Monday, August 27, 2018
JACKSON The Jackson Police Department will seek Jackson City Council's approval for body cameras through a month-long trial with Axon, the company formerly known as TASER International. The cameras will come at no cost to the City of Jackson, supporting council documents show.
The Scottsdale, Ariz.-based company supplies TASERs and other law-enforcement technologies such as body-worn cameras to more than 17,000 agencies in 100-plus countries worldwide, the company's website says.
Police nationwide have increased the number of body-worn cameras since 2014 when officer Darren Wilson gunned down teenager Michael Brown in Ferguson, Mo. However, as the Jackson Free Press previously reported when JPD asked for council permission in May 2018 to apply for the U.S. Department of Justice's Body-Worn Camera Policy and Implementation Program, body cameras are not a cure-all for transparency.
The Body-Worn Camera Scorecard, which Upturn, a non-profit focused on equity in digital technology, and The Leadership Conference, a coalition centered around legislative advocacy, updated in 2017, lists five civil-rights principles relating to body-worn cameras: develop policies in public; commit to a set of narrow and well-defined purposes for camera use; specify clear operational policies for record, retention and access; make footage available to promote accountability; and prohibit officers from viewing footage before filing their reports.
This report also points to the shortfalls of cameras in communities of color such as Jackson.
"[C]ameras could be used to intensify disproportionate surveillance and enforcement in heavily policed communities of color," The Leadership Conference on Civil and Human Rights & Upturn report reads. "Without carefully crafted policy safeguards in place, there is a real risk that these new devices could become instruments of injustice, rather than tools for accountability."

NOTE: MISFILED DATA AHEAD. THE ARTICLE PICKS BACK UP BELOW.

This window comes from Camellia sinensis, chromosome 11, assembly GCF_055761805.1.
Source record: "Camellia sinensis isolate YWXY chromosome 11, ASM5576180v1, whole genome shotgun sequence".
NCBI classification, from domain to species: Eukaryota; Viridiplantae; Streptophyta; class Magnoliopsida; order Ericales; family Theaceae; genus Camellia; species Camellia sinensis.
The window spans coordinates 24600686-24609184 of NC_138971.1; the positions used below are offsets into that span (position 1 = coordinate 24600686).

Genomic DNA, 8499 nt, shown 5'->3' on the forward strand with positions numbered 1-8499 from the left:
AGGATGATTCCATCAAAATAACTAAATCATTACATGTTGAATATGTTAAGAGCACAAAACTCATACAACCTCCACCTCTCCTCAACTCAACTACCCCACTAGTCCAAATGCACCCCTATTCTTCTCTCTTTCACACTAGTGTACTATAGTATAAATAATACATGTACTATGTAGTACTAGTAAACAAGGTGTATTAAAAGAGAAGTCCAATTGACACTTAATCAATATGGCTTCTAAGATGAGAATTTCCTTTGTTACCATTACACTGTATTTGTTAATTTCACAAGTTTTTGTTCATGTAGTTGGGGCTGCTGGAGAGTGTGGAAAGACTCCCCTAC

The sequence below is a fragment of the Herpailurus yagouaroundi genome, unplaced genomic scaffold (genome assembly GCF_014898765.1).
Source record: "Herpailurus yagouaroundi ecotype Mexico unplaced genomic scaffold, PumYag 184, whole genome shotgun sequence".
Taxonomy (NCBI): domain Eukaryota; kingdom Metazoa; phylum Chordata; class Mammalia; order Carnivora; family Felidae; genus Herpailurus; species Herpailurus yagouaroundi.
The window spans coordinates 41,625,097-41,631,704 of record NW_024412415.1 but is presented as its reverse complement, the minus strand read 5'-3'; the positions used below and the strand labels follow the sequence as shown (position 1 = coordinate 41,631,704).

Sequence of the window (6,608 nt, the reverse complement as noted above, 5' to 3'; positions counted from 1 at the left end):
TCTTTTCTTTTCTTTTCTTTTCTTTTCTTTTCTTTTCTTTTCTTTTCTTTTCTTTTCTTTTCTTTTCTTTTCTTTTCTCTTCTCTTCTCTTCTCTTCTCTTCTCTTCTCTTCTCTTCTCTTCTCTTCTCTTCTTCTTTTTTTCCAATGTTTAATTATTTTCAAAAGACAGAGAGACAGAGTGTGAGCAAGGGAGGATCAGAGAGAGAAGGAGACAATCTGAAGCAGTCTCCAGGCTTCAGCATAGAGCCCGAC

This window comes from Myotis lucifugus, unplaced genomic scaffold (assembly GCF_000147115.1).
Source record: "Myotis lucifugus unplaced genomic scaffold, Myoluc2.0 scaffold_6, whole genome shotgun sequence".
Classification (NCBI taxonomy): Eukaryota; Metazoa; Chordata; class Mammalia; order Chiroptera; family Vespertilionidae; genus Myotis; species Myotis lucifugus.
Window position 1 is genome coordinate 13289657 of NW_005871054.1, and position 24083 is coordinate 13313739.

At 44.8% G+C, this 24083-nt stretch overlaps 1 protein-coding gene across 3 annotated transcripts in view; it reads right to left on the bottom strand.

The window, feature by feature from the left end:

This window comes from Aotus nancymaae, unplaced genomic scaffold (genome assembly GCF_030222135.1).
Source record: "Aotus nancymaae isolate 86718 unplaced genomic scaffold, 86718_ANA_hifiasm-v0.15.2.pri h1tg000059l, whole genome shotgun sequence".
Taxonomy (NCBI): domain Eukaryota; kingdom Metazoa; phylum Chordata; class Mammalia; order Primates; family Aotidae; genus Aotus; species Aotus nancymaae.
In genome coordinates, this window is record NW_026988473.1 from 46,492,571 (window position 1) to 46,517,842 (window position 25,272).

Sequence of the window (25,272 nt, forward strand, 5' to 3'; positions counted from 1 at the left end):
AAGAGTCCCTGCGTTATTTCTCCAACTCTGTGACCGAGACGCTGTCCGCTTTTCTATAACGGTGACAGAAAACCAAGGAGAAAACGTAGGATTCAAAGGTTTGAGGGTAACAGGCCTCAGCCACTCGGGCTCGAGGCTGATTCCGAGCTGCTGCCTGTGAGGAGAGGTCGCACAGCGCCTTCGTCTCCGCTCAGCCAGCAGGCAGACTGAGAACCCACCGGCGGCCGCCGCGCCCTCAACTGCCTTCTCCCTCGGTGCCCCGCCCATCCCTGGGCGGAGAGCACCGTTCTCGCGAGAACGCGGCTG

The Scorecard also reports that of 69 major-city police departments, 62 have body-worn camera programs and policies in place. Of those, more than a third do not make body-worn camera policies accessible to the public on department websites. At least 55 allow officers to have "unrestricted footage review" of camera footage, including before filing police reports. None included in the scorecard have "blanket limitations" on when officers can review footage.
Apparently, JPD does not yet have a body-worn camera policy in place, and could use this free-trial period to develop one.
"The trial will also assist the department with the development of policies and procedures prior to the purchase," Interim Chief James Davis wrote in a July 23 memo to the mayor.
JPD has a history of not being transparent. Mayor Chokwe Antar Lumumba implemented an officer-involved-shooting task force this spring to develop policy around officer-involved shootings because the department has a "longstanding practice," as the mayor puts it, of not releasing names or subsequent investigatory details after officers shoot, and even kill, citizens.
Since Lumumba has taken office, there have been at least nine of those shootings, detailed here.
Reporters and citizens used to get the basic details about those incidents. However, since the Jackson City Council approved a memorandum of understanding with the Mississippi Bureau of Investigations in May to have the state agency handle all officer-involved shootings, JPD releases far less information about officer-involved shootings, deferring to MBI instead. However, the agency does not give out information on open or closed investigations.
The mayor's officer-involved-shooting task force promised to vote on a finalized version of policy recommendations at its next meeting, slated for Aug. 27 at 6 p.m.
The city council meets today at 4 p.m. for a work session and will conduct a formal meeting at 6 p.m. on Aug 28 at City Hall in downtown Jackson to vote on this issue.
CORRECTION: This story has been upated to reflect the correct time for the Aug 28 city council meeting: 6 p.m.
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